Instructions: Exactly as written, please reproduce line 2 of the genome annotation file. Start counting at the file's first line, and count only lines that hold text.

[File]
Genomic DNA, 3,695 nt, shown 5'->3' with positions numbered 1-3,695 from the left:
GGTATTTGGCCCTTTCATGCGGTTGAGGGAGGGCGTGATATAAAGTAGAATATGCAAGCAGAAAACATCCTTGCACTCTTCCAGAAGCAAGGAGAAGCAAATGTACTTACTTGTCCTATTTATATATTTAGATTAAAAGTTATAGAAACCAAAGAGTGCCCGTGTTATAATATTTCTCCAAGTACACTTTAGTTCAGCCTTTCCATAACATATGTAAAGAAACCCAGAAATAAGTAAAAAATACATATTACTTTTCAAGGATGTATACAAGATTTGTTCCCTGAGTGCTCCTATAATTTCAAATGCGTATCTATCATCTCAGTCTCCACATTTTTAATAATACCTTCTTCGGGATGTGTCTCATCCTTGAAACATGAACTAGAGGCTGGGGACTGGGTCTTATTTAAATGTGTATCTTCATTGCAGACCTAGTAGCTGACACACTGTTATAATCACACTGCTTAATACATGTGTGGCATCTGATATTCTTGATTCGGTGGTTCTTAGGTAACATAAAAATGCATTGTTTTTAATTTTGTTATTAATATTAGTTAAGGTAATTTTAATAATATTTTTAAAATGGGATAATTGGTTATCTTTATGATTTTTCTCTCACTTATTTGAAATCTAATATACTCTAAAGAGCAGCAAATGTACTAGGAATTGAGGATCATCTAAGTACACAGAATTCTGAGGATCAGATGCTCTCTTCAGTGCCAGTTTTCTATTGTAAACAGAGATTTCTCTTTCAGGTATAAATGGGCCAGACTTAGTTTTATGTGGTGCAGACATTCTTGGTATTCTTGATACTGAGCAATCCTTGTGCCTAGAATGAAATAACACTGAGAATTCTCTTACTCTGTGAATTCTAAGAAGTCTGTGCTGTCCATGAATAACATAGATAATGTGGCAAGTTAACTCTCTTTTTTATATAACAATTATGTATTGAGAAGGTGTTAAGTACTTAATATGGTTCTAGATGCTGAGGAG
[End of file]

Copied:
GGTATTTGGCCCTTTCATGCGGTTGAGGGAGGGCGTGATATAAAGTAGAATATGCAAGCAGAAAACATCCTTGCACTCTTCCAGAAGCAAGGAGAAGCAAATGTACTTACTTGTCCTATTTATATATTTAGATTAAAAGTTATAGAAACCAAAGAGTGCCCGTGTTATAATATTTCTCCAAGTACACTTTAGTTCAGCCTTTCCATAACATATGTAAAGAAACCCAGAAATAAGTAAAAAATACATATTACTTTTCAAGGATGTATACAAGATTTGTTCCCTGAGTGCTCCTATAATTTCAAATGCGTATCTATCATCTCAGTCTCCACATTTTTAATAATACCTTCTTCGGGATGTGTCTCATCCTTGAAACATGAACTAGAGGCTGGGGACTGGGTCTTATTTAAATGTGTATCTTCATTGCAGACCTAGTAGCTGACACACTGTTATAATCACACTGCTTAATACATGTGTGGCATCTGATATTCTTGATTCGGTGGTTCTTAGGTAACATAAAAATGCATTGTTTTTAATTTTGTTATTAATATTAGTTAAGGTAATTTTAATAATATTTTTAAAATGGGATAATTGGTTATCTTTATGATTTTTCTCTCACTTATTTGAAATCTAATATACTCTAAAGAGCAGCAAATGTACTAGGAATTGAGGATCATCTAAGTACACAGAATTCTGAGGATCAGATGCTCTCTTCAGTGCCAGTTTTCTATTGTAAACAGAGATTTCTCTTTCAGGTATAAATGGGCCAGACTTAGTTTTATGTGGTGCAGACATTCTTGGTATTCTTGATACTGAGCAATCCTTGTGCCTAGAATGAAATAACACTGAGAATTCTCTTACTCTGTGAATTCTAAGAAGTCTGTGCTGTCCATGAATAACATAGATAATGTGGCAAGTTAACTCTCTTTTTTATATAACAATTATGTATTGAGAAGGTGTTAAGTACTTAATATGGTTCTAGATGCTGAGGAG